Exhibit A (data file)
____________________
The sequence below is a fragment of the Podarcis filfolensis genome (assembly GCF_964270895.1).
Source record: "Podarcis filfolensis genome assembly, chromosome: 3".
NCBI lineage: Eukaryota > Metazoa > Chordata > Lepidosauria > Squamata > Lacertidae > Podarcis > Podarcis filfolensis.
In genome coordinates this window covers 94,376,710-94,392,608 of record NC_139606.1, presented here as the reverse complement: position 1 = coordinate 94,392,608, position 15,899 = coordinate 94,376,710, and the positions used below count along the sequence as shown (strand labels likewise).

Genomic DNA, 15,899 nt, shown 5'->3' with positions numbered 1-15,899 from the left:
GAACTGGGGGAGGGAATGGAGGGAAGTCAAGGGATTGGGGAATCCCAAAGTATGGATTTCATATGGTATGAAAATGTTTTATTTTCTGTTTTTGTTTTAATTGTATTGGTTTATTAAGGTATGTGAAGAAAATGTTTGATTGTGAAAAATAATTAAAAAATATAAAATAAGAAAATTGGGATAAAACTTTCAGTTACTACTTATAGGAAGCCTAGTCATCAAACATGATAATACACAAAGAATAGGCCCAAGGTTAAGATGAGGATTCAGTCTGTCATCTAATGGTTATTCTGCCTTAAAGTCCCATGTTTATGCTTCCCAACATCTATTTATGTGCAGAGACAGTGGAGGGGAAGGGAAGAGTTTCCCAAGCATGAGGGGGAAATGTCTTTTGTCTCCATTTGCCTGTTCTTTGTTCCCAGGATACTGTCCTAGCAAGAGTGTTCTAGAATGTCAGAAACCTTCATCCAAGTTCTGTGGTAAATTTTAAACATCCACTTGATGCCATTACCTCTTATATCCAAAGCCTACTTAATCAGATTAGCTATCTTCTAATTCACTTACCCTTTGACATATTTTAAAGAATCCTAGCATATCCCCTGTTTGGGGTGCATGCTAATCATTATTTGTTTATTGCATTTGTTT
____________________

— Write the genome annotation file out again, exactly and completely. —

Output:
The sequence below is a fragment of the Podarcis filfolensis genome (assembly GCF_964270895.1).
Source record: "Podarcis filfolensis genome assembly, chromosome: 3".
NCBI lineage: Eukaryota > Metazoa > Chordata > Lepidosauria > Squamata > Lacertidae > Podarcis > Podarcis filfolensis.
In genome coordinates this window covers 94,376,710-94,392,608 of record NC_139606.1, presented here as the reverse complement: position 1 = coordinate 94,392,608, position 15,899 = coordinate 94,376,710, and the positions used below count along the sequence as shown (strand labels likewise).

Genomic DNA, 15,899 nt, shown 5'->3' with positions numbered 1-15,899 from the left:
GAACTGGGGGAGGGAATGGAGGGAAGTCAAGGGATTGGGGAATCCCAAAGTATGGATTTCATATGGTATGAAAATGTTTTATTTTCTGTTTTTGTTTTAATTGTATTGGTTTATTAAGGTATGTGAAGAAAATGTTTGATTGTGAAAAATAATTAAAAAATATAAAATAAGAAAATTGGGATAAAACTTTCAGTTACTACTTATAGGAAGCCTAGTCATCAAACATGATAATACACAAAGAATAGGCCCAAGGTTAAGATGAGGATTCAGTCTGTCATCTAATGGTTATTCTGCCTTAAAGTCCCATGTTTATGCTTCCCAACATCTATTTATGTGCAGAGACAGTGGAGGGGAAGGGAAGAGTTTCCCAAGCATGAGGGGGAAATGTCTTTTGTCTCCATTTGCCTGTTCTTTGTTCCCAGGATACTGTCCTAGCAAGAGTGTTCTAGAATGTCAGAAACCTTCATCCAAGTTCTGTGGTAAATTTTAAACATCCACTTGATGCCATTACCTCTTATATCCAAAGCCTACTTAATCAGATTAGCTATCTTCTAATTCACTTACCCTTTGACATATTTTAAAGAATCCTAGCATATCCCCTGTTTGGGGTGCATGCTAATCATTATTTGTTTATTGCATTTGTTT